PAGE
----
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Dialogue Between a Priest and a Dying Man (1782) - Marquis de SadeMarquis de Sade had started to write in prison. In 1782 he completed Dialogue Between a Priest and a Dying Man, expressing his atheism by having the dying libertine convince the priest of the mistakes of a pious life.
The Confessions of Jean-Jacques Rousseau (1782) - Jean-Jacques Rousseau
- The Confessions of Jean-Jacques Rousseau (1782) - Jean-Jacques Rousseau [Amazon.com] [FR] [DE] [UK]
Mademoiselle Lambercier showed towards me a mother's affection and also a mother's authority, which she sometimes carried so far as to inflict on us the usual punishment of children when we had deserved it. ... I had found in the pain and even in the shame of it an element of sensuality which left more desire than fear of receiving the experience again from the same hand. It is true that, as in all this a precocious sexual element was doubtless mixed, the same chastisement if inflicted by her brother would not have seemed so pleasant... Who would have believed, that this childish punishment, received at the age of 8 from the hand of a young woman of 30, would have determined my tastes, my desires, my passions, for the rest of my life?
The foundational Romantic text was Jean-Jacques Rousseau's Confessions. Rousseau began with the assertion that here, for the first time ever, was an autobiography that gave it all away, told it all. The killer ingredient, which sold the book for over two centuries on a whisper and a nod, was Rousseau's confession of sexual masochism and his recollection of the childhood spankings that provoked it. Aside from this, Confessions is 600 or so pages of dissimulation, self-contradiction, treachery, special pleading, innuendo, raving, revenge, and lies. But what gushes out is the overwhelming "presence" of Rousseau himself: the paranoiac, the plaintiff, the pervert. The scandalous incoherence of precisely this person, no better, after all, than he should be, behaving badly, just like us in fact: real, really here. --Fred Vermorel, October - November 2000, Village Voice Literary Supplement, Lurking on the Dark Side of Biography, [http://www.villagevoice.com/vls/170/vermorel.shtml]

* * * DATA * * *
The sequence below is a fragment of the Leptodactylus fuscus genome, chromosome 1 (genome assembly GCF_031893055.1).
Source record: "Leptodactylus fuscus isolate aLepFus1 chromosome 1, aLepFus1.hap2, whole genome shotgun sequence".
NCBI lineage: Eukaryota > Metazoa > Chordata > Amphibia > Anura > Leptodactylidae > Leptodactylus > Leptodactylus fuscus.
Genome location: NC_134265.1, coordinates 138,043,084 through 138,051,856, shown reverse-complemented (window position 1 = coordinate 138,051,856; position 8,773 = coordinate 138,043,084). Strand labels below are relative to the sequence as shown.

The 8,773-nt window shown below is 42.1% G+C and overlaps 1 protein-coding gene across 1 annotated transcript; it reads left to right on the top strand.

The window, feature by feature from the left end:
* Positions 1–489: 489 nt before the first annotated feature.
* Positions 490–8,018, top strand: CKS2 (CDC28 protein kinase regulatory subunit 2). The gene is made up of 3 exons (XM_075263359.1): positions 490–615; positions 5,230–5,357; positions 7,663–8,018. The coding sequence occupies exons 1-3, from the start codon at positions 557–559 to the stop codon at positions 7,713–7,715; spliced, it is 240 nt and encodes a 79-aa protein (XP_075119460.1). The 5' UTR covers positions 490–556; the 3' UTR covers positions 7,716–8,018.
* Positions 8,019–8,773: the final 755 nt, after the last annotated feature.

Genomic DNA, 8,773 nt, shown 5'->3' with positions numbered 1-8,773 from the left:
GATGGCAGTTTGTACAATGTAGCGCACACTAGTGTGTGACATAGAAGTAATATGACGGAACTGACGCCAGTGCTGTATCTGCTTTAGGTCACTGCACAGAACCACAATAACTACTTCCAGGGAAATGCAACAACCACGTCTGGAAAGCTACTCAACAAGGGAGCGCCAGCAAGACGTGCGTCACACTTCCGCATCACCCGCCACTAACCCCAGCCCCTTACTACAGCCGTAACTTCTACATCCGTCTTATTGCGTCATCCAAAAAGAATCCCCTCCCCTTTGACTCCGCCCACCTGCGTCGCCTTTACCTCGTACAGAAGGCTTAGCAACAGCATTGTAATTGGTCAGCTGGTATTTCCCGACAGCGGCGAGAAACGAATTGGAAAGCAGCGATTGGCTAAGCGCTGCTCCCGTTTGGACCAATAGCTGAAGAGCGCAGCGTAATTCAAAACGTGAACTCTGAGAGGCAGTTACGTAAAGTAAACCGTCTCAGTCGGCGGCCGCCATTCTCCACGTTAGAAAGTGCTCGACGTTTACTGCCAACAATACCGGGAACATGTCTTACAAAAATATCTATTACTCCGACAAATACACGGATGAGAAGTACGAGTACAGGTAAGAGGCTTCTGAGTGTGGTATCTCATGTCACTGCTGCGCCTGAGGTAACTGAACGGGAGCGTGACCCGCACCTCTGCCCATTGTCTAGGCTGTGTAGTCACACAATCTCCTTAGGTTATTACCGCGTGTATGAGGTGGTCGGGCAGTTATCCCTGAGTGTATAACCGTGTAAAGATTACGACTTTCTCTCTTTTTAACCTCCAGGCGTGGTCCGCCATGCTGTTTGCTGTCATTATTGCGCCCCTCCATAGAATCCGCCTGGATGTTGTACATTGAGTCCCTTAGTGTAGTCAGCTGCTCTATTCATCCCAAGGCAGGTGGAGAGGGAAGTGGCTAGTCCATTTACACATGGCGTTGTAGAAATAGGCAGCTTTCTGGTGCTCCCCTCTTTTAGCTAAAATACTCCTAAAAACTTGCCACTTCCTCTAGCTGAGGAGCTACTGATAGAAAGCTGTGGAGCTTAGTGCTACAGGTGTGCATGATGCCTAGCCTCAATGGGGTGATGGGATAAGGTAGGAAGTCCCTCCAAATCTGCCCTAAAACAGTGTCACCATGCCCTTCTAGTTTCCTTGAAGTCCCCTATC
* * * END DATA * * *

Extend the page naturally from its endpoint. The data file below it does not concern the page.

Les Liaisons Dangereuses (1782) - Choderlos De Laclos
Les Liaisons Dangereuses (1782) - Choderlos De Laclos [Amazon.com] [FR] [DE] [UK]
The complex moral ambiguities of seduction and revenge make Les Liaisons dangereuses (1782) one of the most scandalous and controversial novels in European literature. Its prime movers, the Vicomte de Valmont and the Marquise de Merteuil--gifted, wealth, and bored--form an unholy alliance and turn seduction into a game. And they play this game with such wit and style that it is impossible not to admire them, until they discover mysterious rules that they cannot understand. In the ensuing battle there can be no winners, and the innocent suffer with the guilty.
This new translation gives Laclos a modern voice, and readers will be able to judge whether the novel is as "diabolical" and "infamous" as its critics have claimed, or whether it has much to tell us about a world we still inhabit.--Book Description
Revenge is a dish best served cold. - pointing to the ellaborated planning of some revenges. The earliest well-known example of this proverb in print is "La vengeance est un plat qui se mange froid" from the play Les Liaisons Dangereuses (1782) by Pierre Ambroise Francois Choderios de LaClos. The saying exists in many cultures, including Sicilian, Spanish and Pashtun, making its ultimate origin difficult to determine. The modern English wording is attributed to Dorothy Parker. --http://en.wikipedia.org/wiki/Revenge [Aug 2004]
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